Author Zachary Ryan has done an excellent job of expressing the emotions of his characters. As a reader, I could empathize with Cheyenne and what he was going through in life, feeling as if he’s never been enough in his relationships. He really did keep getting one raw deal after another, although he did bring some of it on himself. Still, although he was full of drama, he was very likable.

Cheyenne and Vanessa’s relationship was one that I feel many people can relate to. They’ve been friends since childhood, high school, and adulthood. So, the ups and downs they face are realistic, as is the lingering question of whether they are still really that close or holding on to the nostalgia they once shared. 

I had mixed feelings about Skylar’s character. At first glance, she appears to be a villain and is rather dislikable. However, upon further inspection, I can sympathize with her in a way. How many of us can honestly say that we’ve never acted irrationally out of fear of losing somebody important to us? Skylar was just reacting the best way she knew how, even if it came off in a negative light.

One aspect that I enjoyed was the flashbacks that Vanessa and Cheyenne had. It shed light on each of their backstories and why they are the way they are. Both had suffered their own traumas along the way but felt they were alone in dealing with them. Part of their problems stemmed from just not being completely honest about their past. Readers will enjoy seeing the characters grow and learn along the way.

Missed Calls is a heartwarming family life fiction novel that focuses on friendship and the struggles that can build over time. This is the kind of lighthearted story you want to take with you on vacation and just relax as you follow the characters through their own self-discovery.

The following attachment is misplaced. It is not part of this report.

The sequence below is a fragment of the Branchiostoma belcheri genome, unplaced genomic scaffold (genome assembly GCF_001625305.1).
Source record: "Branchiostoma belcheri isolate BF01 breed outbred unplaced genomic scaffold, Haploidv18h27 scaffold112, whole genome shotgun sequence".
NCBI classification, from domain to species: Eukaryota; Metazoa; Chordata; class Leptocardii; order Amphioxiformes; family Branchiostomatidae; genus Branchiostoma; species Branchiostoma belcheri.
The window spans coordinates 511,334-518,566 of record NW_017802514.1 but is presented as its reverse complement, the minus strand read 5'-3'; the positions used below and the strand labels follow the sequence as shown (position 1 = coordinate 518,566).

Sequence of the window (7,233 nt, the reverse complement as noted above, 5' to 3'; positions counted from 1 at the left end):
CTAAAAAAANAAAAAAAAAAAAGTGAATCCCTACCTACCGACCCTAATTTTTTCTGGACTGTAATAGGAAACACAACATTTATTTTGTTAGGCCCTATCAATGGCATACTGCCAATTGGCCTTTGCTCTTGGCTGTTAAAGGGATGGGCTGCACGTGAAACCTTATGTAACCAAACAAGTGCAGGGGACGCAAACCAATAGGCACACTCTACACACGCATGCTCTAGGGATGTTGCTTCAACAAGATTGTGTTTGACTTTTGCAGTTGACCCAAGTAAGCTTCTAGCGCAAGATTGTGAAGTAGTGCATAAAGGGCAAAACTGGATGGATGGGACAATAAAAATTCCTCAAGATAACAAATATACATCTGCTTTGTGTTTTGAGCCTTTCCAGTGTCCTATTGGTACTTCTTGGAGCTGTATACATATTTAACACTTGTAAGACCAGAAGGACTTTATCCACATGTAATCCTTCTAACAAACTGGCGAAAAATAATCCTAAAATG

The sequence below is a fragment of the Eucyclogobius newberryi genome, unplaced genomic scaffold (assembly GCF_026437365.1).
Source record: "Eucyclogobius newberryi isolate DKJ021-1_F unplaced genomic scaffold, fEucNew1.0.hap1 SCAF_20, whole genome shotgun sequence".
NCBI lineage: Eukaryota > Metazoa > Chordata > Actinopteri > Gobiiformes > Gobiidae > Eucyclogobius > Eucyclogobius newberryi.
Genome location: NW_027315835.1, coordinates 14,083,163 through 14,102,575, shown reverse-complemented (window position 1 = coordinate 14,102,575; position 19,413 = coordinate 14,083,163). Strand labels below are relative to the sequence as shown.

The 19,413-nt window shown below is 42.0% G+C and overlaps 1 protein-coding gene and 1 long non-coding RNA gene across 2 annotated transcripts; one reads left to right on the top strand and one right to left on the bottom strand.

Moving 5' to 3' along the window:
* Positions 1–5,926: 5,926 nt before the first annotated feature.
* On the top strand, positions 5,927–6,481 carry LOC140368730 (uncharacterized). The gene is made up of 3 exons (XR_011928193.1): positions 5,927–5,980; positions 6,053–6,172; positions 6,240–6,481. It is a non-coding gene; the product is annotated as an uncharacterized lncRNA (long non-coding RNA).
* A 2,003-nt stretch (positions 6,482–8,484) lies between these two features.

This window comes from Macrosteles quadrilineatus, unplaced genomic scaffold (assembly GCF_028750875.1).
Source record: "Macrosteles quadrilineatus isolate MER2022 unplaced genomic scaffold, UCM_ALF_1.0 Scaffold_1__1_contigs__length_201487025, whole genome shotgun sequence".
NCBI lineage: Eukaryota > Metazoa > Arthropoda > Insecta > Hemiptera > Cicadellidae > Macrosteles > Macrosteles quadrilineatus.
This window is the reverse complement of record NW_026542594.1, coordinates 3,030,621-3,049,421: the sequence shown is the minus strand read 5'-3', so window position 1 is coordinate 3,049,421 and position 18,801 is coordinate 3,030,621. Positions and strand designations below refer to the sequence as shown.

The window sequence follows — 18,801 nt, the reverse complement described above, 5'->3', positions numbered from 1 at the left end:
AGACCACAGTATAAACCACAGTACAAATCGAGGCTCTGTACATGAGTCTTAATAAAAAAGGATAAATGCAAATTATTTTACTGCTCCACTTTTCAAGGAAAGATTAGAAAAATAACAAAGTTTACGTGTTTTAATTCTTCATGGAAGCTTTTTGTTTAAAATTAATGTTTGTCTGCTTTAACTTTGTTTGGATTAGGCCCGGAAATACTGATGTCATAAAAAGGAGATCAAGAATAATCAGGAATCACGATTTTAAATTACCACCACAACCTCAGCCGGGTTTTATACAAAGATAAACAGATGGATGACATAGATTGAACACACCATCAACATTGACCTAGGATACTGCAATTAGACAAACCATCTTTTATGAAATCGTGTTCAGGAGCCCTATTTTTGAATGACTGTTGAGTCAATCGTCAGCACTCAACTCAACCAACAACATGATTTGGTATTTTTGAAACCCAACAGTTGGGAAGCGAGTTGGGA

Pages: 268 | ASIN : B09SM2Y6TJ

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Random Summer Storms: Book Three – Family – Book Trailer

Life can sometimes be a collection of random storms that we must weather, like ships at sea. Families maneuver these storms throughout their lives.

Ian and Dee Conner share the storms their family members experience in this third book of a series. The Conners are a close-knit family of five who live in a beach community, enjoying surfing, biking, and doing what most families do. Together they weather some tumultuous storms.

The couple tried to run from a big storm they created in California, moving to the east coast of Florida to start over and raise their family. They shut away the skeletons of their past, never telling anyone their secrets.

Other skeletons appear on both sides of Ian and Dee’s family trees, but often these skeletons (storms) are what bring families together.

Eventually, Ian and Dee realize that nothing can stop a raging storm: They must face the past to have a future. Their family and children must chart their own course in life. It may not always be what they hoped, but one day the storm will end, and the waters will calm. That is, until the next Random Summer Storms.